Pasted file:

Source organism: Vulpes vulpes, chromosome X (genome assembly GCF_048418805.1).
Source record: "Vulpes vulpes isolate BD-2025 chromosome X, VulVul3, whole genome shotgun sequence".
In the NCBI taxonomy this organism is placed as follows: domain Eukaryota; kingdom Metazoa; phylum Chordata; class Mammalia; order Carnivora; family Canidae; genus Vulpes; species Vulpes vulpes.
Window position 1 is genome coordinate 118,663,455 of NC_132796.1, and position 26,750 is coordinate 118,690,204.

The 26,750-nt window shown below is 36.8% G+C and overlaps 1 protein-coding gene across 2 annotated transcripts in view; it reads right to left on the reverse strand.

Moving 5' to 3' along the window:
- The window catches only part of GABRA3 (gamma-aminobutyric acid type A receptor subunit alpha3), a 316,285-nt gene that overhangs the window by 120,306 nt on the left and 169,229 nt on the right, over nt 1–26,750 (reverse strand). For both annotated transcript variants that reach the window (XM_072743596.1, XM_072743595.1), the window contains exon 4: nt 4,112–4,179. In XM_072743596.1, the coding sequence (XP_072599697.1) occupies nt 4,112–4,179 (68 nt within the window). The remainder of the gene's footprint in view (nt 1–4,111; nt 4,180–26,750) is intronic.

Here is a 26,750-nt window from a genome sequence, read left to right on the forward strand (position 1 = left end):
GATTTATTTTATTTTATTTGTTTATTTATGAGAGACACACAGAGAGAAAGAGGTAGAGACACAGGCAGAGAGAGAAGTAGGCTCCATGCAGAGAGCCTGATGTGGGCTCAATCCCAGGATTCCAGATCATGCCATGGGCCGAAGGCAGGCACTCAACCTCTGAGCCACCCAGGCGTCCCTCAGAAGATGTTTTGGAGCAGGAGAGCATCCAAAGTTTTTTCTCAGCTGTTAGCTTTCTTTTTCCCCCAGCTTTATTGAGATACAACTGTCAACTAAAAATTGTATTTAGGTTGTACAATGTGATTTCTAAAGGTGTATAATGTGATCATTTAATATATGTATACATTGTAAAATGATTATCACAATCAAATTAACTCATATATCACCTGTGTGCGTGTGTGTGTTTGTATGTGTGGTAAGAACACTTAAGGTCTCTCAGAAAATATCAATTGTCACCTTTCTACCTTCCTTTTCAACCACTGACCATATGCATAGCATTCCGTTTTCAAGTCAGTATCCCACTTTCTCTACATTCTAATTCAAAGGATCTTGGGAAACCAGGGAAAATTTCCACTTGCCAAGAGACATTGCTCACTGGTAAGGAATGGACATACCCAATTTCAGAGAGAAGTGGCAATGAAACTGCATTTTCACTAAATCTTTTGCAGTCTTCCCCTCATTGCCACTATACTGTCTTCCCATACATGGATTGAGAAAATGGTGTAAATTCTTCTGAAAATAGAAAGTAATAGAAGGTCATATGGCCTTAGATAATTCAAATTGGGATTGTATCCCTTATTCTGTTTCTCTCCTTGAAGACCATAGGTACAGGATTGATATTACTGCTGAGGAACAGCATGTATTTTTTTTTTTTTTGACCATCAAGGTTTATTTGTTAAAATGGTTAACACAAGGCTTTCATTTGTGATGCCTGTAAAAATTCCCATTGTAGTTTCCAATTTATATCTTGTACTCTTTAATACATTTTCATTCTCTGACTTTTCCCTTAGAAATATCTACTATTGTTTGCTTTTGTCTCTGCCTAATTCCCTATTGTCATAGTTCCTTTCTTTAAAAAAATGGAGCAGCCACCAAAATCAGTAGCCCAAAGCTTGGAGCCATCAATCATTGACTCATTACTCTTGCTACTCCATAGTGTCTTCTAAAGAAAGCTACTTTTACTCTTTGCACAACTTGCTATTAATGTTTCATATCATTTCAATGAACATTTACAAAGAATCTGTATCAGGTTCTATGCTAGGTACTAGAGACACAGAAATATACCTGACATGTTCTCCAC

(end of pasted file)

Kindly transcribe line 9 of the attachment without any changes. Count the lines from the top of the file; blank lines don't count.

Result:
GATTTATTTTATTTTATTTGTTTATTTATGAGAGACACACAGAGAGAAAGAGGTAGAGACACAGGCAGAGAGAGAAGTAGGCTCCATGCAGAGAGCCTGATGTGGGCTCAATCCCAGGATTCCAGATCATGCCATGGGCCGAAGGCAGGCACTCAACCTCTGAGCCACCCAGGCGTCCCTCAGAAGATGTTTTGGAGCAGGAGAGCATCCAAAGTTTTTTCTCAGCTGTTAGCTTTCTTTTTCCCCCAGCTTTATTGAGATACAACTGTCAACTAAAAATTGTATTTAGGTTGTACAATGTGATTTCTAAAGGTGTATAATGTGATCATTTAATATATGTATACATTGTAAAATGATTATCACAATCAAATTAACTCATATATCACCTGTGTGCGTGTGTGTGTTTGTATGTGTGGTAAGAACACTTAAGGTCTCTCAGAAAATATCAATTGTCACCTTTCTACCTTCCTTTTCAACCACTGACCATATGCATAGCATTCCGTTTTCAAGTCAGTATCCCACTTTCTCTACATTCTAATTCAAAGGATCTTGGGAAACCAGGGAAAATTTCCACTTGCCAAGAGACATTGCTCACTGGTAAGGAATGGACATACCCAATTTCAGAGAGAAGTGGCAATGAAACTGCATTTTCACTAAATCTTTTGCAGTCTTCCCCTCATTGCCACTATACTGTCTTCCCATACATGGATTGAGAAAATGGTGTAAATTCTTCTGAAAATAGAAAGTAATAGAAGGTCATATGGCCTTAGATAATTCAAATTGGGATTGTATCCCTTATTCTGTTTCTCTCCTTGAAGACCATAGGTACAGGATTGATATTACTGCTGAGGAACAGCATGTATTTTTTTTTTTTTTGACCATCAAGGTTTATTTGTTAAAATGGTTAACACAAGGCTTTCATTTGTGATGCCTGTAAAAATTCCCATTGTAGTTTCCAATTTATATCTTGTACTCTTTAATACATTTTCATTCTCTGACTTTTCCCTTAGAAATATCTACTATTGTTTGCTTTTGTCTCTGCCTAATTCCCTATTGTCATAGTTCCTTTCTTTAAAAAAATGGAGCAGCCACCAAAATCAGTAGCCCAAAGCTTGGAGCCATCAATCATTGACTCATTACTCTTGCTACTCCATAGTGTCTTCTAAAGAAAGCTACTTTTACTCTTTGCACAACTTGCTATTAATGTTTCATATCATTTCAATGAACATTTACAAAGAATCTGTATCAGGTTCTATGCTAGGTACTAGAGACACAGAAATATACCTGACATGTTCTCCAC